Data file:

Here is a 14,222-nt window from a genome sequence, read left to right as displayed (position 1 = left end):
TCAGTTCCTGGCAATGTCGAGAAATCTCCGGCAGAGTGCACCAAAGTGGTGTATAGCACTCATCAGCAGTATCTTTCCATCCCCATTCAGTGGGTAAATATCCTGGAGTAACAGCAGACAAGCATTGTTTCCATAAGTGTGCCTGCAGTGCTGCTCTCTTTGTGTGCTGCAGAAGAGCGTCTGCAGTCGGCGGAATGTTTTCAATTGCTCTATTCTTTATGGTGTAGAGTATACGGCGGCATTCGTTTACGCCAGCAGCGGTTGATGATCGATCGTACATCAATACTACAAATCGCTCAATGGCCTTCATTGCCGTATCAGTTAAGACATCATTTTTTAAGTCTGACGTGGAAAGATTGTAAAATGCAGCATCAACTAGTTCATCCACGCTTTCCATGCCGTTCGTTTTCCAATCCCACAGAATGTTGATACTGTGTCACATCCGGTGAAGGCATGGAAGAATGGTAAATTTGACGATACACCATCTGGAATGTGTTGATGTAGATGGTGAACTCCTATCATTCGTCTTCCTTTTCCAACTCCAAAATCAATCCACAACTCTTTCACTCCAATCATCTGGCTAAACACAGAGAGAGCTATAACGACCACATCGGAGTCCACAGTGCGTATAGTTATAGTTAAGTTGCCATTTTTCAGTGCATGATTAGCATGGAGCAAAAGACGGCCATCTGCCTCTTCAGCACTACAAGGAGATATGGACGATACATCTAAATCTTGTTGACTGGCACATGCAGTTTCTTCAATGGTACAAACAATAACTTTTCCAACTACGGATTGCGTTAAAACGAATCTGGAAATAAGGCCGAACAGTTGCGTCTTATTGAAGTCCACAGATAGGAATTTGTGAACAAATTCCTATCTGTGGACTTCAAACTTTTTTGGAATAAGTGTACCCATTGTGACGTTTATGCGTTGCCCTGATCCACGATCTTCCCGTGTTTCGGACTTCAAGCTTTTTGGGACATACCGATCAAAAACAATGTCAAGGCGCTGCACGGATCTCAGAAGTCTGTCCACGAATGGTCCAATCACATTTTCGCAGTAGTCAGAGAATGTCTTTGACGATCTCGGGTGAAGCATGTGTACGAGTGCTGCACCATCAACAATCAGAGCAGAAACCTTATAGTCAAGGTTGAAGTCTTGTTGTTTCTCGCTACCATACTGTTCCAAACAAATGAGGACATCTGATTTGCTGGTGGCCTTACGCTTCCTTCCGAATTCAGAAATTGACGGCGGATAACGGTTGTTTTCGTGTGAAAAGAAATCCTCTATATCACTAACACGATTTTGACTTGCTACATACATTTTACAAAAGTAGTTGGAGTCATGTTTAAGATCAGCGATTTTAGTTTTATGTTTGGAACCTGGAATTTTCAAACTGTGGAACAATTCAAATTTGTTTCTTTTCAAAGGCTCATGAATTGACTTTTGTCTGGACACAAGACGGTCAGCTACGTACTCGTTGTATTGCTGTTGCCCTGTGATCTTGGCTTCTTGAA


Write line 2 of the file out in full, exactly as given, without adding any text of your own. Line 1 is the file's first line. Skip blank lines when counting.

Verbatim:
TCAGTTCCTGGCAATGTCGAGAAATCTCCGGCAGAGTGCACCAAAGTGGTGTATAGCACTCATCAGCAGTATCTTTCCATCCCCATTCAGTGGGTAAATATCCTGGAGTAACAGCAGACAAGCATTGTTTCCATAAGTGTGCCTGCAGTGCTGCTCTCTTTGTGTGCTGCAGAAGAGCGTCTGCAGTCGGCGGAATGTTTTCAATTGCTCTATTCTTTATGGTGTAGAGTATACGGCGGCATTCGTTTACGCCAGCAGCGGTTGATGATCGATCGTACATCAATACTACAAATCGCTCAATGGCCTTCATTGCCGTATCAGTTAAGACATCATTTTTTAAGTCTGACGTGGAAAGATTGTAAAATGCAGCATCAACTAGTTCATCCACGCTTTCCATGCCGTTCGTTTTCCAATCCCACAGAATGTTGATACTGTGTCACATCCGGTGAAGGCATGGAAGAATGGTAAATTTGACGATACACCATCTGGAATGTGTTGATGTAGATGGTGAACTCCTATCATTCGTCTTCCTTTTCCAACTCCAAAATCAATCCACAACTCTTTCACTCCAATCATCTGGCTAAACACAGAGAGAGCTATAACGACCACATCGGAGTCCACAGTGCGTATAGTTATAGTTAAGTTGCCATTTTTCAGTGCATGATTAGCATGGAGCAAAAGACGGCCATCTGCCTCTTCAGCACTACAAGGAGATATGGACGATACATCTAAATCTTGTTGACTGGCACATGCAGTTTCTTCAATGGTACAAACAATAACTTTTCCAACTACGGATTGCGTTAAAACGAATCTGGAAATAAGGCCGAACAGTTGCGTCTTATTGAAGTCCACAGATAGGAATTTGTGAACAAATTCCTATCTGTGGACTTCAAACTTTTTTGGAATAAGTGTACCCATTGTGACGTTTATGCGTTGCCCTGATCCACGATCTTCCCGTGTTTCGGACTTCAAGCTTTTTGGGACATACCGATCAAAAACAATGTCAAGGCGCTGCACGGATCTCAGAAGTCTGTCCACGAATGGTCCAATCACATTTTCGCAGTAGTCAGAGAATGTCTTTGACGATCTCGGGTGAAGCATGTGTACGAGTGCTGCACCATCAACAATCAGAGCAGAAACCTTATAGTCAAGGTTGAAGTCTTGTTGTTTCTCGCTACCATACTGTTCCAAACAAATGAGGACATCTGATTTGCTGGTGGCCTTACGCTTCCTTCCGAATTCAGAAATTGACGGCGGATAACGGTTGTTTTCGTGTGAAAAGAAATCCTCTATATCACTAACACGATTTTGACTTGCTACATACATTTTACAAAAGTAGTTGGAGTCATGTTTAAGATCAGCGATTTTAGTTTTATGTTTGGAACCTGGAATTTTCAAACTGTGGAACAATTCAAATTTGTTTCTTTTCAAAGGCTCATGAATTGACTTTTGTCTGGACACAAGACGGTCAGCTACGTACTCGTTGTATTGCTGTTGCCCTGTGATCTTGGCTTCTTGAA